© 2024 Milwaukee Public Media is a service of UW-Milwaukee's College of Letters & Science
Play Live Radio
Next Up:
0:00 0:00
Available On Air Stations

'We're Disconnected From The Community We Serve,' Former Officer Says

Vincent Desjardins
Inside the Milwaukee Police Department, a former officer says the norm was not speaking up.

Protests continue to happen around the country following the death of George Floyd, a black man who died after a Minneapolis police officer knelt on his neck and a black woman named Breonna Taylor was shot several times in her bed in Louisville.

Here in Milwaukee, there have been on-going demonstrations since May 29, which have been largely peaceful. But tensions between police and protesters reached a high-point Tuesday evening when police used tear gas and rubber bullets to drive back protestors near downtown. 

Pardeep Singh Kaleka has been participating in the protests as a member of the greater Milwaukee community and the executive director of the Interfaith Conference of Greater Milwaukee. But Kaleka isn’t just an interfaith leader, he’s also a former Milwaukee police officer. 

Credit Courtesy of Pardeep Kaleka
Police officer Pardeep Kaleka with then-Milwaukee Police Chief Art Jones.

Kaleka was an officer for five years in the 7th district of Milwaukee, which includes the 53206 neighborhood. After realizing that being a police officer didn’t allow him to make the kind of impact he wanted to make, he left the force to become an educator.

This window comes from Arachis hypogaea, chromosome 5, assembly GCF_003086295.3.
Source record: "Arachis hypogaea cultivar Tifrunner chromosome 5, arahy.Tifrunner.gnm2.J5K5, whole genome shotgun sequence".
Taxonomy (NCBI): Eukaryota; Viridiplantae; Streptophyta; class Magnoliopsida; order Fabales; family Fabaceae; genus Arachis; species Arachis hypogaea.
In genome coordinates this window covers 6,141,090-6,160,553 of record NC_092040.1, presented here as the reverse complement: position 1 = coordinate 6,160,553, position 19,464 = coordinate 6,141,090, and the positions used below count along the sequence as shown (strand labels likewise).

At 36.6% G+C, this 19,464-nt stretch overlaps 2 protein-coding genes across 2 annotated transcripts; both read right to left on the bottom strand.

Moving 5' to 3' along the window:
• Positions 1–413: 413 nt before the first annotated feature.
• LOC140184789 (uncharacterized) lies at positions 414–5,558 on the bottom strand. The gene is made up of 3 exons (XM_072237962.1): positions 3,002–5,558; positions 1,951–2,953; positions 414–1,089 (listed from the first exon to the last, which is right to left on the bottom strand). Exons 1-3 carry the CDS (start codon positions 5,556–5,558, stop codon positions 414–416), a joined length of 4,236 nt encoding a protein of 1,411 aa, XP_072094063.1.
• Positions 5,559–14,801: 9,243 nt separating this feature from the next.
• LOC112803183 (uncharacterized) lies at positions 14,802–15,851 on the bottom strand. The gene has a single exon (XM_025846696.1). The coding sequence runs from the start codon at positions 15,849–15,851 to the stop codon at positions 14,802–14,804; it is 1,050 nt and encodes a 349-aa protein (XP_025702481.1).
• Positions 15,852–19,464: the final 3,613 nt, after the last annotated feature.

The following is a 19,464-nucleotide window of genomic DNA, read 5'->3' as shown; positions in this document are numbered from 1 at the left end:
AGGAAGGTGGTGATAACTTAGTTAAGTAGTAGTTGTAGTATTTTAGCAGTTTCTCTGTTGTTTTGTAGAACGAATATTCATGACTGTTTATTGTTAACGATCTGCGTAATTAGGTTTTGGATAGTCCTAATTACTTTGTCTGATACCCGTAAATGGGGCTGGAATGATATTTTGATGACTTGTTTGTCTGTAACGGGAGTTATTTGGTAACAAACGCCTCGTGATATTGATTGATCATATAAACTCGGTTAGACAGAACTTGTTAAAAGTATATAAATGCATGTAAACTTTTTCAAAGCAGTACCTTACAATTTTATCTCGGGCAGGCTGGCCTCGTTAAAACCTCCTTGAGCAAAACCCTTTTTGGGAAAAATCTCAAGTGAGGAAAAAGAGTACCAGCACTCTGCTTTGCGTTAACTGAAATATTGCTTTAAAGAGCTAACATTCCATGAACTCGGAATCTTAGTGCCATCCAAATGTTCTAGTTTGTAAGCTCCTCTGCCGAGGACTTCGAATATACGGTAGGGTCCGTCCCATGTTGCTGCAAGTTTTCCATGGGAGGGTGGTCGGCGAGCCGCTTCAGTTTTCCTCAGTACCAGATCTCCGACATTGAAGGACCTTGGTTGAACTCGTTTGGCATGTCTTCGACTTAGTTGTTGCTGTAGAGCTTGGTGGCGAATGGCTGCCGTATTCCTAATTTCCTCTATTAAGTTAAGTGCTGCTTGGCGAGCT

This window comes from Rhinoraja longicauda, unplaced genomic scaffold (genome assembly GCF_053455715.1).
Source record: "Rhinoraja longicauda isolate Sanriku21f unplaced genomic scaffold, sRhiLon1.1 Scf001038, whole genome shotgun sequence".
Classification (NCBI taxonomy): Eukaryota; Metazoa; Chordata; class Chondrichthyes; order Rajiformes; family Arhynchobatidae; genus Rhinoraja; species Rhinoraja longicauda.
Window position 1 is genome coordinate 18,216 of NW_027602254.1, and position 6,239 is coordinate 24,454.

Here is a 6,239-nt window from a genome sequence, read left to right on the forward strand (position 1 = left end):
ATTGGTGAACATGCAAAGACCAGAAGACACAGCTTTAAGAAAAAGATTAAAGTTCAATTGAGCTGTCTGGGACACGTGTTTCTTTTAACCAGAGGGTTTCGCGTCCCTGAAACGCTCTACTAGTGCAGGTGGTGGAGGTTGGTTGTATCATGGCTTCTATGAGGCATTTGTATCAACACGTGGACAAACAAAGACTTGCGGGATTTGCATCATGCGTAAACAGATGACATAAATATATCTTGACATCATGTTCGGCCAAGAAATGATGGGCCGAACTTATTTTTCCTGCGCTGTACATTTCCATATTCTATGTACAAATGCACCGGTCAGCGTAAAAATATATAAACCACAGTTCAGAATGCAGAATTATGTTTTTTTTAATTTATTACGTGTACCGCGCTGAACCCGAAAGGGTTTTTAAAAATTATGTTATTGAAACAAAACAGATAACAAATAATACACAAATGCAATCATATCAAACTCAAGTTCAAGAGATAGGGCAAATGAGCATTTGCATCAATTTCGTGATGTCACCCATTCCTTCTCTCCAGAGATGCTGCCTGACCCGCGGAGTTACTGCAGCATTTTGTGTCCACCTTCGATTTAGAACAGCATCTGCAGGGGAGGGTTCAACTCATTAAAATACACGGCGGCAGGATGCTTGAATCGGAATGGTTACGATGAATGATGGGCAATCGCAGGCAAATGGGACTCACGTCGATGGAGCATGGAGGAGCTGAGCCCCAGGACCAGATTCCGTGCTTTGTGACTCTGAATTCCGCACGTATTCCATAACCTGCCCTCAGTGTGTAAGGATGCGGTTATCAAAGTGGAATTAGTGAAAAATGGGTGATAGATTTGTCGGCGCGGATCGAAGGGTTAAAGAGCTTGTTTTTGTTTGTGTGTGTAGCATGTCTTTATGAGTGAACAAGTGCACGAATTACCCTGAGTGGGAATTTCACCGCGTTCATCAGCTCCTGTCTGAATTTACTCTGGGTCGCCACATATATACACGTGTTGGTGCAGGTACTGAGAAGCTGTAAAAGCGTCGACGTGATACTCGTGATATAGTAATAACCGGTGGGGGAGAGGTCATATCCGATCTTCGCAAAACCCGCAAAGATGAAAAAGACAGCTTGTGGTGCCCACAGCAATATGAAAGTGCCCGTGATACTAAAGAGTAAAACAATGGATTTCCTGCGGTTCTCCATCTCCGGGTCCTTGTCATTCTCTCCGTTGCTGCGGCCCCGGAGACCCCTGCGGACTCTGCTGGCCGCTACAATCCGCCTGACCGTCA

Kaleka says he wanted to become a cop because a part of him as a boy wanted to have a greater sense of control, and he jokingly admits he thinks he watched Bad Boys one too many times. "[I thought] this is what policing is about ... about busting bad guys and keeping good people safe. And obviously, it's not that simple," he says.

Inside the Milwaukee Police Department, he says the norm was not speaking up. "Not only is it not incentivized to speak up, it's almost that [officers] are conditioned psychologically, and we all are, we all are conditioned psychologically to just go along to get along," says Kaleka.

Credit Courtesy of Pardeep Kaleka
Police officer Pardeep Kaleka salutes Milwaukee Police Chief Art Jones.

Many times he asked to not work with certain officers because he felt like they were picking fights or had a "cowboy attitude." Those attitudes are part of why he left the Milwaukee Police Department.  

>>History Of Policing In America: Starts And Ends With Protecting Private Property

Kaleka believes that real change is possible and that it will come from good leaders. "Leadership really needs to understand that betterment is a service and watching kids, most of the protests being led by just organic community leaders, that's real leadership," says Kaleka.

He also says that most officers understand there's a cultural issue and problems that exist, but "they wouldn't understand why they exist because they haven't understood it from a mental health lens ... And the problem is that we're disconnected from the community we serve," Kaleka explains. 

"The problem is that we're disconnected from the community we serve."

His main suggestion for cops, along with community activists and everyday people: get out of your comfort zone.

"We can be upset, we can be mad [and] a lot of times people are angry with something, somebody or some entity — but there's also something happening within them," says Kaleka. 

He also recommends reevaluating police officers and having mandatory psychological assessments every two years. Kaleka encourages destigmatizing mental health to change the culture of what America looks like. 

"For police, there are definitely solutions. They're just not easy solutions and it'll take commitment, just like anything else," says Kaleka. 

Listen to the full conversation between Lake Effect's Audrey Nowakowski and Pardeep Singh Kaleka, in which Kaleka speaks more upon what more can be done to help change police culture and how faith communities have been responding to current events.

Audrey is a WUWM host and producer for Lake Effect.
From 2020 to 2021, Jack was WUWM's digital intern and then digital producer.